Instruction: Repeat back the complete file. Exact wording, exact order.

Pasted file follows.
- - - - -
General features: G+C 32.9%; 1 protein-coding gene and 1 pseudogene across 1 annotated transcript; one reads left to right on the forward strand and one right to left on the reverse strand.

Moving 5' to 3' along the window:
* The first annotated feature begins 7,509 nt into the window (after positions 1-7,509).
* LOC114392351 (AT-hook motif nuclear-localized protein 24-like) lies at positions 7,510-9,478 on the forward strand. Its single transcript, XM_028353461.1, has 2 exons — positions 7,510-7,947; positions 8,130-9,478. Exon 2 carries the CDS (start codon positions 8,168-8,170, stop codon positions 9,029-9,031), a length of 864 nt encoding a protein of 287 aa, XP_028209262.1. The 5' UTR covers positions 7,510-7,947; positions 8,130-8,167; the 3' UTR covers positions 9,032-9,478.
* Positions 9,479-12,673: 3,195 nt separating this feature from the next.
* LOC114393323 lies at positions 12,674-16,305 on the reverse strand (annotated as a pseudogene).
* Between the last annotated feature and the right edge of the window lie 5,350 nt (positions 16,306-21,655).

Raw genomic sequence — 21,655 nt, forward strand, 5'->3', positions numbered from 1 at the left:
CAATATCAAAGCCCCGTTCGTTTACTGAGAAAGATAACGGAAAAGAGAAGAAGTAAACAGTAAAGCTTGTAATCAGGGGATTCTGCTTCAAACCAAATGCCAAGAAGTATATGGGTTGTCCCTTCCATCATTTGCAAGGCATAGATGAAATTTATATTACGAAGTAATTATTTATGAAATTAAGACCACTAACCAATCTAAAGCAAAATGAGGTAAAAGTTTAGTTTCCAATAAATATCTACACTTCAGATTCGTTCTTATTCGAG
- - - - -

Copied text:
General features: G+C 32.9%; 1 protein-coding gene and 1 pseudogene across 1 annotated transcript; one reads left to right on the forward strand and one right to left on the reverse strand.

Moving 5' to 3' along the window:
* The first annotated feature begins 7,509 nt into the window (after positions 1-7,509).
* LOC114392351 (AT-hook motif nuclear-localized protein 24-like) lies at positions 7,510-9,478 on the forward strand. Its single transcript, XM_028353461.1, has 2 exons — positions 7,510-7,947; positions 8,130-9,478. Exon 2 carries the CDS (start codon positions 8,168-8,170, stop codon positions 9,029-9,031), a length of 864 nt encoding a protein of 287 aa, XP_028209262.1. The 5' UTR covers positions 7,510-7,947; positions 8,130-8,167; the 3' UTR covers positions 9,032-9,478.
* Positions 9,479-12,673: 3,195 nt separating this feature from the next.
* LOC114393323 lies at positions 12,674-16,305 on the reverse strand (annotated as a pseudogene).
* Between the last annotated feature and the right edge of the window lie 5,350 nt (positions 16,306-21,655).

Raw genomic sequence — 21,655 nt, forward strand, 5'->3', positions numbered from 1 at the left:
CAATATCAAAGCCCCGTTCGTTTACTGAGAAAGATAACGGAAAAGAGAAGAAGTAAACAGTAAAGCTTGTAATCAGGGGATTCTGCTTCAAACCAAATGCCAAGAAGTATATGGGTTGTCCCTTCCATCATTTGCAAGGCATAGATGAAATTTATATTACGAAGTAATTATTTATGAAATTAAGACCACTAACCAATCTAAAGCAAAATGAGGTAAAAGTTTAGTTTCCAATAAATATCTACACTTCAGATTCGTTCTTATTCGAG